New research from the University of Glasgow suggests that lifespan is affected by the rate at which bodies grow early in life.
A team from the University’s Institute of Biodiversity, Animal Health and Comparative Medicine altered the growth rate of 240 fish by exposing them to brief cold or warm spells, which put them behind or ahead their normal growth schedule. Once the environmental temperature was returned to normal, the fish got back on track by accelerating or slowing their growth accordingly. However, the change in growth rate also affected their rate of aging.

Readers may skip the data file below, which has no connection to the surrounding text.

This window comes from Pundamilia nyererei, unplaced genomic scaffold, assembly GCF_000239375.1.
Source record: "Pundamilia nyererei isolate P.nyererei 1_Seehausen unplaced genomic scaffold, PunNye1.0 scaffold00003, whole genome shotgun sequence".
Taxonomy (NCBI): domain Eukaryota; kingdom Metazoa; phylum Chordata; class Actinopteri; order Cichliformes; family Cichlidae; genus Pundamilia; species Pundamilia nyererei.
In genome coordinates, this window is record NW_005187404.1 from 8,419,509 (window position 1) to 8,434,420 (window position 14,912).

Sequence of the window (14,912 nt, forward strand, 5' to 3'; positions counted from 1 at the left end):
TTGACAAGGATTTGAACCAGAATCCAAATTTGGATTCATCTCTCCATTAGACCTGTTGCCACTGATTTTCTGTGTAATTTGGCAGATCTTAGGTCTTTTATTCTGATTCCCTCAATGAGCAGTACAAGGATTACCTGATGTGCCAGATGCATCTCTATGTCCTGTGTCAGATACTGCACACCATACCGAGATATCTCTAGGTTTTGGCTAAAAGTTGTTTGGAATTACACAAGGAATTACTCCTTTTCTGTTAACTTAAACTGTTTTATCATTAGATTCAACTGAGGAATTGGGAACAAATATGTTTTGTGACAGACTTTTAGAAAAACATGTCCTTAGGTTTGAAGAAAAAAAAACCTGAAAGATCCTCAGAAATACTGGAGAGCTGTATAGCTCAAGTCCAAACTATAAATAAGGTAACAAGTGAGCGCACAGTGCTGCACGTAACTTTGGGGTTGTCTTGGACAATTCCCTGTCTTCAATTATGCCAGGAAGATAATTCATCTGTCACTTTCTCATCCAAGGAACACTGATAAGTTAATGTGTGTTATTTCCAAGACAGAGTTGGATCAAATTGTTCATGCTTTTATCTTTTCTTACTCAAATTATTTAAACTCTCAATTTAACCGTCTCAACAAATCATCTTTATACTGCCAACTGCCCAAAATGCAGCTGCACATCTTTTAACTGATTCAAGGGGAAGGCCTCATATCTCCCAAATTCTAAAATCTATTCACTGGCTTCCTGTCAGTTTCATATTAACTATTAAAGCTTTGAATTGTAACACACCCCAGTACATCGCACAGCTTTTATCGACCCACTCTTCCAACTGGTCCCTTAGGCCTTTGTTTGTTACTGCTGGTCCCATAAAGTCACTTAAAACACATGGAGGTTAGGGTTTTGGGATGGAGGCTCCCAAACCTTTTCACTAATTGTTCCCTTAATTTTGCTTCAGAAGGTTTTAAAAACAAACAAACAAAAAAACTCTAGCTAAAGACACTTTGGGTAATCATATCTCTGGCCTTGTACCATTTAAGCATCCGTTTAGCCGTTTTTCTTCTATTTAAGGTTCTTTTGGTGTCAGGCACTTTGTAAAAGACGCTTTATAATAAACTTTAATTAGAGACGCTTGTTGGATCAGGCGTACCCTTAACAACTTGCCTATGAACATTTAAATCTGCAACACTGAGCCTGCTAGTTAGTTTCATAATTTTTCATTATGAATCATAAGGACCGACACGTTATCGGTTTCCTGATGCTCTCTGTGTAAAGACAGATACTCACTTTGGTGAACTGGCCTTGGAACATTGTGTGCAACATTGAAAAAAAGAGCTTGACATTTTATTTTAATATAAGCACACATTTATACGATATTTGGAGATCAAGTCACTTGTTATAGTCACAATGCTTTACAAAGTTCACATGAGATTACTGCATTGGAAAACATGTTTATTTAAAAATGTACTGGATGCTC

While the normal lifespan of sticklebacks is around two years, the slow-growth fish lived for more than 30 percent longer, with an average lifespan of nearly 1000 days. In contrast, the accelerated-growth fish had a lifespan that was 15% shorter than normal.